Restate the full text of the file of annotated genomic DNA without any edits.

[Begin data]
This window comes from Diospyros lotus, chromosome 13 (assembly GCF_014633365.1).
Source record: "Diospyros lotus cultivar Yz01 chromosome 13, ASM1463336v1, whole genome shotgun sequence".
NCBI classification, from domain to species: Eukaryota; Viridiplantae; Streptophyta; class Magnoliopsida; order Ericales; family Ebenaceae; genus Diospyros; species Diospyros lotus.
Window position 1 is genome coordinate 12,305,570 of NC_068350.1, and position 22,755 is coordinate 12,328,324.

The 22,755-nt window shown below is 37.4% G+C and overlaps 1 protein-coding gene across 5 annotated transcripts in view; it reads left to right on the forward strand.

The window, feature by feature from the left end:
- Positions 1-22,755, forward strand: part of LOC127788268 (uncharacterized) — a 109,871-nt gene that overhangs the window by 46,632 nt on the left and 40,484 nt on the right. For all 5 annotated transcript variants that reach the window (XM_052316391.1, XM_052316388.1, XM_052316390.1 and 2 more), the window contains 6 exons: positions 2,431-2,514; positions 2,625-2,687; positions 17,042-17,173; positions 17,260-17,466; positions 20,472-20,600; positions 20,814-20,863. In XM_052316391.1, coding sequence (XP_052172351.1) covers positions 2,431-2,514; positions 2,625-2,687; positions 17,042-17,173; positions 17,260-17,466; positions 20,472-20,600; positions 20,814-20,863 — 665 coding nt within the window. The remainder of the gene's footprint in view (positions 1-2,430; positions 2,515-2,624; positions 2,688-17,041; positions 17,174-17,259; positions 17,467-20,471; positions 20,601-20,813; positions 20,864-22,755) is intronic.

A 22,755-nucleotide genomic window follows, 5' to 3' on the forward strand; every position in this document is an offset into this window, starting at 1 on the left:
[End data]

This window comes from Diospyros lotus, chromosome 13 (assembly GCF_014633365.1).
Source record: "Diospyros lotus cultivar Yz01 chromosome 13, ASM1463336v1, whole genome shotgun sequence".
NCBI classification, from domain to species: Eukaryota; Viridiplantae; Streptophyta; class Magnoliopsida; order Ericales; family Ebenaceae; genus Diospyros; species Diospyros lotus.
Window position 1 is genome coordinate 12,305,570 of NC_068350.1, and position 22,755 is coordinate 12,328,324.

The 22,755-nt window shown below is 37.4% G+C and overlaps 1 protein-coding gene across 5 annotated transcripts in view; it reads left to right on the forward strand.

The window, feature by feature from the left end:
- Positions 1-22,755, forward strand: part of LOC127788268 (uncharacterized) — a 109,871-nt gene that overhangs the window by 46,632 nt on the left and 40,484 nt on the right. For all 5 annotated transcript variants that reach the window (XM_052316391.1, XM_052316388.1, XM_052316390.1 and 2 more), the window contains 6 exons: positions 2,431-2,514; positions 2,625-2,687; positions 17,042-17,173; positions 17,260-17,466; positions 20,472-20,600; positions 20,814-20,863. In XM_052316391.1, coding sequence (XP_052172351.1) covers positions 2,431-2,514; positions 2,625-2,687; positions 17,042-17,173; positions 17,260-17,466; positions 20,472-20,600; positions 20,814-20,863 — 665 coding nt within the window. The remainder of the gene's footprint in view (positions 1-2,430; positions 2,515-2,624; positions 2,688-17,041; positions 17,174-17,259; positions 17,467-20,471; positions 20,601-20,813; positions 20,864-22,755) is intronic.

A 22,755-nucleotide genomic window follows, 5' to 3' on the forward strand; every position in this document is an offset into this window, starting at 1 on the left: